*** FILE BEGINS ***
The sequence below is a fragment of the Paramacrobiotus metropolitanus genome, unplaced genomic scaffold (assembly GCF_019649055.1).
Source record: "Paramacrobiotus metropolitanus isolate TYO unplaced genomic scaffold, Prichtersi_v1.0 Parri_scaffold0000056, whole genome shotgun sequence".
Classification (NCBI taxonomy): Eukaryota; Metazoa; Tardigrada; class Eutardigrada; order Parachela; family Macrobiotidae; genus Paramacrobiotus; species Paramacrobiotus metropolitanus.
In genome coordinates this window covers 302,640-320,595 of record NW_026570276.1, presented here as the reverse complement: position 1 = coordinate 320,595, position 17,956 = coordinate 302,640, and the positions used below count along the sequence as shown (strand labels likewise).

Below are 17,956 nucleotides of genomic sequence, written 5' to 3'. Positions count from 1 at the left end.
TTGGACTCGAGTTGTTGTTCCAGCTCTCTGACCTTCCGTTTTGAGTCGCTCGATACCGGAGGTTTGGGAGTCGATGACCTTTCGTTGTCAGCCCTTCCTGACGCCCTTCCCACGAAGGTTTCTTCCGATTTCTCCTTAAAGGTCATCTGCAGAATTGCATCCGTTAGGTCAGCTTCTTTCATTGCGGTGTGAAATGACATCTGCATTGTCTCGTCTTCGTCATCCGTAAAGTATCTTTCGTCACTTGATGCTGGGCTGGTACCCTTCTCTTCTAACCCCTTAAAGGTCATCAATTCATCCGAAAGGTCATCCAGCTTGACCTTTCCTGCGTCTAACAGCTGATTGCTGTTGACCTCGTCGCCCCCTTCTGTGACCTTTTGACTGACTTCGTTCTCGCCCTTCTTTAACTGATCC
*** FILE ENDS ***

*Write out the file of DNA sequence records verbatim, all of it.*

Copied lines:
The sequence below is a fragment of the Paramacrobiotus metropolitanus genome, unplaced genomic scaffold (assembly GCF_019649055.1).
Source record: "Paramacrobiotus metropolitanus isolate TYO unplaced genomic scaffold, Prichtersi_v1.0 Parri_scaffold0000056, whole genome shotgun sequence".
Classification (NCBI taxonomy): Eukaryota; Metazoa; Tardigrada; class Eutardigrada; order Parachela; family Macrobiotidae; genus Paramacrobiotus; species Paramacrobiotus metropolitanus.
In genome coordinates this window covers 302,640-320,595 of record NW_026570276.1, presented here as the reverse complement: position 1 = coordinate 320,595, position 17,956 = coordinate 302,640, and the positions used below count along the sequence as shown (strand labels likewise).

Below are 17,956 nucleotides of genomic sequence, written 5' to 3'. Positions count from 1 at the left end.
TTGGACTCGAGTTGTTGTTCCAGCTCTCTGACCTTCCGTTTTGAGTCGCTCGATACCGGAGGTTTGGGAGTCGATGACCTTTCGTTGTCAGCCCTTCCTGACGCCCTTCCCACGAAGGTTTCTTCCGATTTCTCCTTAAAGGTCATCTGCAGAATTGCATCCGTTAGGTCAGCTTCTTTCATTGCGGTGTGAAATGACATCTGCATTGTCTCGTCTTCGTCATCCGTAAAGTATCTTTCGTCACTTGATGCTGGGCTGGTACCCTTCTCTTCTAACCCCTTAAAGGTCATCAATTCATCCGAAAGGTCATCCAGCTTGACCTTTCCTGCGTCTAACAGCTGATTGCTGTTGACCTCGTCGCCCCCTTCTGTGACCTTTTGACTGACTTCGTTCTCGCCCTTCTTTAACTGATCC